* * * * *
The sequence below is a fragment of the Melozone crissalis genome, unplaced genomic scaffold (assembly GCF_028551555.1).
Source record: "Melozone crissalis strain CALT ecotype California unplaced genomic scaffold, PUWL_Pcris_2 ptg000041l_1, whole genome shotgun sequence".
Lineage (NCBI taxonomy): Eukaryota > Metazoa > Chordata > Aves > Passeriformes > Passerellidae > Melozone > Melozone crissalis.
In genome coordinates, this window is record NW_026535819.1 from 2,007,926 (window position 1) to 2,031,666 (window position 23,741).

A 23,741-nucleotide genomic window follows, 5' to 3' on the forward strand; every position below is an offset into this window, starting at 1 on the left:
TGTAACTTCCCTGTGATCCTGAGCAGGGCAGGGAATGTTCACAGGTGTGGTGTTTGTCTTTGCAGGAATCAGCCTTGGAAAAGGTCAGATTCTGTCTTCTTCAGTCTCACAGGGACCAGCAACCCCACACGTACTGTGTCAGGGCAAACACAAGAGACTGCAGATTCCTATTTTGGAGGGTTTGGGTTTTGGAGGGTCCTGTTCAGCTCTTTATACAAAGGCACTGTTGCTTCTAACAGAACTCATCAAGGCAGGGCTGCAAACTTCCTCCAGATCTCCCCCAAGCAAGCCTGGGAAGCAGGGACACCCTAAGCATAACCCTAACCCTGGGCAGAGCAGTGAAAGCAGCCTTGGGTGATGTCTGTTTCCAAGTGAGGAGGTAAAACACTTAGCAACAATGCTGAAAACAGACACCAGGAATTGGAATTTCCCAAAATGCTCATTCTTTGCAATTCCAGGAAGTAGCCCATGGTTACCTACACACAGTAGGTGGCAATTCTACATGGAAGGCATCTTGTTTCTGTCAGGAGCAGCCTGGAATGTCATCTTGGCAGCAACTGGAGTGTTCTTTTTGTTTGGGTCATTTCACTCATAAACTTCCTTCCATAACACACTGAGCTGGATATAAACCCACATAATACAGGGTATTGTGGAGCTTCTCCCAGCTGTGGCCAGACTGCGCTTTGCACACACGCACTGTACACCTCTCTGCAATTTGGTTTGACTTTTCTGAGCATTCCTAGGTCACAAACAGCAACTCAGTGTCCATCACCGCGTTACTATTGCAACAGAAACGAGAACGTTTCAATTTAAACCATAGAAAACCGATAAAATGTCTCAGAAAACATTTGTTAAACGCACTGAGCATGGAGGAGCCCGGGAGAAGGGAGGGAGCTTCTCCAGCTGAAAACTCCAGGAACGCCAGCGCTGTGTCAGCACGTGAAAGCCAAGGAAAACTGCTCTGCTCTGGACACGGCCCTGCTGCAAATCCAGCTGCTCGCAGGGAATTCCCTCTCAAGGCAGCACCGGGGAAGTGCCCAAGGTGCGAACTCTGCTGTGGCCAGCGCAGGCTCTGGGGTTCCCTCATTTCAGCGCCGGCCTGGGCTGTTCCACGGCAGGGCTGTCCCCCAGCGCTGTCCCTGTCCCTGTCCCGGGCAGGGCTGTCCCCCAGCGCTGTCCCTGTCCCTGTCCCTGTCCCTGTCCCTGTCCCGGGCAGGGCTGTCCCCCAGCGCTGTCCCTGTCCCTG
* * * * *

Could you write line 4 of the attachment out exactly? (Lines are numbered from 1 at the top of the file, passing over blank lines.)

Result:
In genome coordinates, this window is record NW_026535819.1 from 2,007,926 (window position 1) to 2,031,666 (window position 23,741).